Agencies are continuing to move toward a new era for the federal workforce, one that has become colloquially known as the “future of work.”
To help them get there, agencies have new information from the Office of Personnel Management, which has outlined a vision for what that future of work should look like.
“We endeavor to position the federal government as a model employer that empowers the workforce to solve our nation’s toughest challenges,” OPM Director Kiran Ahuja said in a March 7 memo to agency heads. “OPM is committed to supporting and strengthening agencies to ensure they are resilient for the future while continuing to achieve their respective missions in service of the people and communities they serve.”
OPM’s new strategy for the federal future of work emphasizes the role of remote work and telework, as well as the increasingly common hybrid work environment, which incorporates a mix of in-person and virtual employees. The strategy also hinges on helping agencies with workforce planning, in an effort to support a workforce that’s now operating much differently than it was just a couple of years ago.
“The work environment fundamentally transformed, with planned virtual catch-up sessions replacing hallway conversations,” Ahuja said.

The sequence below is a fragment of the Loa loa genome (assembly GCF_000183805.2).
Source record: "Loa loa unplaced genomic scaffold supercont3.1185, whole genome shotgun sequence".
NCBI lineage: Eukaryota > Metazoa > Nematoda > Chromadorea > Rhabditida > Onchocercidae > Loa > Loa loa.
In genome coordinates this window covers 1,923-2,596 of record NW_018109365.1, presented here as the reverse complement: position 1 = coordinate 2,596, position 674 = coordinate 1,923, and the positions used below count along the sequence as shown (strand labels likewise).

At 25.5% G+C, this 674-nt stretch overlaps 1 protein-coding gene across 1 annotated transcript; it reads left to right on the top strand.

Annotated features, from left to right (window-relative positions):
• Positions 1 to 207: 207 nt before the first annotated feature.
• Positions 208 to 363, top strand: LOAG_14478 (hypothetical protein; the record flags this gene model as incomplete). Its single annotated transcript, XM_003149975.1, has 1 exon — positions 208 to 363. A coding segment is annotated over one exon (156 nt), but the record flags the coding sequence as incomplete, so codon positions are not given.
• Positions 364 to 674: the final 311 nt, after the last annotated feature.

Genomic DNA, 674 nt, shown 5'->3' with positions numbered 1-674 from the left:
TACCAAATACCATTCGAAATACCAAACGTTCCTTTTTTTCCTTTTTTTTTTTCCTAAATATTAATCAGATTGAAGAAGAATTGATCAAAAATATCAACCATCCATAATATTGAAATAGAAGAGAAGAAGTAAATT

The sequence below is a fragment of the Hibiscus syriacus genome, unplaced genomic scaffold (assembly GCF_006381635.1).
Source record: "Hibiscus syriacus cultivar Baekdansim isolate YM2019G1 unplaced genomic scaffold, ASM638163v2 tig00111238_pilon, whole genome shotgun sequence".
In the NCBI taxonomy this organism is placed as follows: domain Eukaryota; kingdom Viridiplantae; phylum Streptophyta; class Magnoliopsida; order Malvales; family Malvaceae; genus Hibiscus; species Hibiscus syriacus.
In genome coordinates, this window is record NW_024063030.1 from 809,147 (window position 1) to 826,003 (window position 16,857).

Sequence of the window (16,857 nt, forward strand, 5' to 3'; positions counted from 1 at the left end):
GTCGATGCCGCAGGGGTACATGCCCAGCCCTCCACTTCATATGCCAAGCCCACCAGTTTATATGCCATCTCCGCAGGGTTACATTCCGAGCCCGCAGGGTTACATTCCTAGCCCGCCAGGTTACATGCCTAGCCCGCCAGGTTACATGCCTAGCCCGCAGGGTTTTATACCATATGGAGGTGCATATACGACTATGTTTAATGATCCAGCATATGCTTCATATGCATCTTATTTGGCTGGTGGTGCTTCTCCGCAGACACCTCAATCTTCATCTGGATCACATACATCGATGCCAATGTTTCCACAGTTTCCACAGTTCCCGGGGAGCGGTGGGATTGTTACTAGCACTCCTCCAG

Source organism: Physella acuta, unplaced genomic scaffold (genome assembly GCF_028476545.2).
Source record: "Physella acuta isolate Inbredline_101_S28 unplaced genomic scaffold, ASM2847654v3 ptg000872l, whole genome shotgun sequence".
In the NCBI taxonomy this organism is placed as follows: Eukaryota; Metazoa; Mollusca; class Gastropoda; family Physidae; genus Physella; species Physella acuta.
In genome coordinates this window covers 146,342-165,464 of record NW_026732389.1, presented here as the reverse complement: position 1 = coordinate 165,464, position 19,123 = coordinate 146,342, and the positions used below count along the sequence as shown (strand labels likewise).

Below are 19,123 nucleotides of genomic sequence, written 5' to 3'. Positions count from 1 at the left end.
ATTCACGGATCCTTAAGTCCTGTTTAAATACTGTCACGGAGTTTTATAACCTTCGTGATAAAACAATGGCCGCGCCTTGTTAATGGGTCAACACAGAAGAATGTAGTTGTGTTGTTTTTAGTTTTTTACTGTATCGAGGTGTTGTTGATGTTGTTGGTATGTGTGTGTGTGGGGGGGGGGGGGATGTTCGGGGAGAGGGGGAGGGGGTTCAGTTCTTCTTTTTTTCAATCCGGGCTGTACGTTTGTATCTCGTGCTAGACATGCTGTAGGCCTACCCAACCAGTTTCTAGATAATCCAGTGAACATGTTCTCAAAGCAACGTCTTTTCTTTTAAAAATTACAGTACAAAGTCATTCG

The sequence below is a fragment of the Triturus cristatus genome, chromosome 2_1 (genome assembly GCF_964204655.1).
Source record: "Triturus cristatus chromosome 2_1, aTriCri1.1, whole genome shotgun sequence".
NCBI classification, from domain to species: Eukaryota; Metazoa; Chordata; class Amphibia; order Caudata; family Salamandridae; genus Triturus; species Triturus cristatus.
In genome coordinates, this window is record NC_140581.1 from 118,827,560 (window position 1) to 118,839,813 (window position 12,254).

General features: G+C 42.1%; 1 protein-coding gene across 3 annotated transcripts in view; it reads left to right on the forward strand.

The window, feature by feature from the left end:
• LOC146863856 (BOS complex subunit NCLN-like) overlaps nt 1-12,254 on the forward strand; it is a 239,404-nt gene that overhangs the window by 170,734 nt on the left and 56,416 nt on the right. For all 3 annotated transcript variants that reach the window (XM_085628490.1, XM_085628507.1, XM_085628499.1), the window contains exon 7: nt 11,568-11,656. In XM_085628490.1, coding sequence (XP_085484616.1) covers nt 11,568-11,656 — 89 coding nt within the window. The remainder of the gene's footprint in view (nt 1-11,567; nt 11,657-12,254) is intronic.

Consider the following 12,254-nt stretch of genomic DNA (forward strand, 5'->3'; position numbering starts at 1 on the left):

Working in tandem with agency chief human capital officers (CHCOs), OPM launched a five-part strategy, aiming to help agencies with their long-term strategic workforce planning.
The five priorities are:
Policy and resources
Research and evaluation
Training and technical assistance
Ahuja said the five priorities should serve as a “north star” for agencies’ workforce management and strategies — they are an effort to create an “inclusive, agile and engaged” federal workforce.
The future of work strategy is not a new policy, but rather guidance from OPM to help agencies as they continue to make adjustments in long-term workforce planning. The strategy also builds off of OPM’s 2021 update to federal telework guidance, which took into account the significant changes that came as a result of the COVID-19 pandemic.
Within each of the five priorities, OPM said there are ongoing efforts to help agencies, with more coming down the pipeline. For policy and resources, for example, agencies already have access to an office re-entry checklist from OPM, tip sheets for hybrid workforce management and a remote work tagging option on USA Jobs.
Agencies will see new resources from OPM on a future of work website moving forward, to help agencies navigate a hybrid work environment.
Additionally, agency leaders and supervisors will soon get access to free training sessions from OPM on how to effectively manage employees in a hybrid work environment.
“In addition, OPM will continue to provide ongoing training and consulting services on key workforce and human capital management topics aligned to the future of the workforce to ensure agencies have timely and useable resources,” OPM said.
Among the other priorities in the new strategy, OPM said it also plans to work with research partners to consider their studies on hybrid work when publishing new guidance or policies. Federal unions, organizations and other stakeholders in federal human capital management will be able to work with OPM to help inform the agency’s future policies and programs that involve the federal workforce.
Another goal from OPM is to provide agencies with more data analytics, such as public-facing dashboards.